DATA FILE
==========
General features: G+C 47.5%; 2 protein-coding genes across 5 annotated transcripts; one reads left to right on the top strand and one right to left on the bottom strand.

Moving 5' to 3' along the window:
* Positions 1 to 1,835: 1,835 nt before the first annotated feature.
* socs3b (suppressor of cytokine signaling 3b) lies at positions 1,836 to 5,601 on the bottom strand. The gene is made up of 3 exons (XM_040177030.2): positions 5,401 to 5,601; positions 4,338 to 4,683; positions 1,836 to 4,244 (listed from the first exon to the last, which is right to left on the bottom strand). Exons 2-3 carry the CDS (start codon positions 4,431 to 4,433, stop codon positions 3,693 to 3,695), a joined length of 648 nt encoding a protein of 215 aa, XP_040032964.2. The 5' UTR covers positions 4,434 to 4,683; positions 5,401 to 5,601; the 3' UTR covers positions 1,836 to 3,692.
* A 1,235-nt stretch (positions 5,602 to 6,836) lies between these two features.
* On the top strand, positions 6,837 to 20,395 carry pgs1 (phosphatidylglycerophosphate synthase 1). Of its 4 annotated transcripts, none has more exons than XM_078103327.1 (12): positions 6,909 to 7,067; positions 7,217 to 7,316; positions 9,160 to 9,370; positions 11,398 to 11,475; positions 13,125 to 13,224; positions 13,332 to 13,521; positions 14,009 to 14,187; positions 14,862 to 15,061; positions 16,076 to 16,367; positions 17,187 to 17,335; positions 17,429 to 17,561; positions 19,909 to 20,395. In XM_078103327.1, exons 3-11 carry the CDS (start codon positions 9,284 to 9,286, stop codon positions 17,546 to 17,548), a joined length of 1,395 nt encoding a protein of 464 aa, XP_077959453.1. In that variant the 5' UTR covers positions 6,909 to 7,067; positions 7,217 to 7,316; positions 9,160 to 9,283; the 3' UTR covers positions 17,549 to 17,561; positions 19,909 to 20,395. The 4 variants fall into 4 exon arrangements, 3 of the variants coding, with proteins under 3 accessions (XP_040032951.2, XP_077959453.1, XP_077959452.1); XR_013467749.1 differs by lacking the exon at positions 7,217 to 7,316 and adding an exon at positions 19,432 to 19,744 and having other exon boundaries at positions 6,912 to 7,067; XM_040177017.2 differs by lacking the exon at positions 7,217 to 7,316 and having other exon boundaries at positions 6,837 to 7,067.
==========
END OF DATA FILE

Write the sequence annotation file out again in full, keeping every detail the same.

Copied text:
General features: G+C 47.5%; 2 protein-coding genes across 5 annotated transcripts; one reads left to right on the top strand and one right to left on the bottom strand.

Moving 5' to 3' along the window:
* Positions 1 to 1,835: 1,835 nt before the first annotated feature.
* socs3b (suppressor of cytokine signaling 3b) lies at positions 1,836 to 5,601 on the bottom strand. The gene is made up of 3 exons (XM_040177030.2): positions 5,401 to 5,601; positions 4,338 to 4,683; positions 1,836 to 4,244 (listed from the first exon to the last, which is right to left on the bottom strand). Exons 2-3 carry the CDS (start codon positions 4,431 to 4,433, stop codon positions 3,693 to 3,695), a joined length of 648 nt encoding a protein of 215 aa, XP_040032964.2. The 5' UTR covers positions 4,434 to 4,683; positions 5,401 to 5,601; the 3' UTR covers positions 1,836 to 3,692.
* A 1,235-nt stretch (positions 5,602 to 6,836) lies between these two features.
* On the top strand, positions 6,837 to 20,395 carry pgs1 (phosphatidylglycerophosphate synthase 1). Of its 4 annotated transcripts, none has more exons than XM_078103327.1 (12): positions 6,909 to 7,067; positions 7,217 to 7,316; positions 9,160 to 9,370; positions 11,398 to 11,475; positions 13,125 to 13,224; positions 13,332 to 13,521; positions 14,009 to 14,187; positions 14,862 to 15,061; positions 16,076 to 16,367; positions 17,187 to 17,335; positions 17,429 to 17,561; positions 19,909 to 20,395. In XM_078103327.1, exons 3-11 carry the CDS (start codon positions 9,284 to 9,286, stop codon positions 17,546 to 17,548), a joined length of 1,395 nt encoding a protein of 464 aa, XP_077959453.1. In that variant the 5' UTR covers positions 6,909 to 7,067; positions 7,217 to 7,316; positions 9,160 to 9,283; the 3' UTR covers positions 17,549 to 17,561; positions 19,909 to 20,395. The 4 variants fall into 4 exon arrangements, 3 of the variants coding, with proteins under 3 accessions (XP_040032951.2, XP_077959453.1, XP_077959452.1); XR_013467749.1 differs by lacking the exon at positions 7,217 to 7,316 and adding an exon at positions 19,432 to 19,744 and having other exon boundaries at positions 6,912 to 7,067; XM_040177017.2 differs by lacking the exon at positions 7,217 to 7,316 and having other exon boundaries at positions 6,837 to 7,067.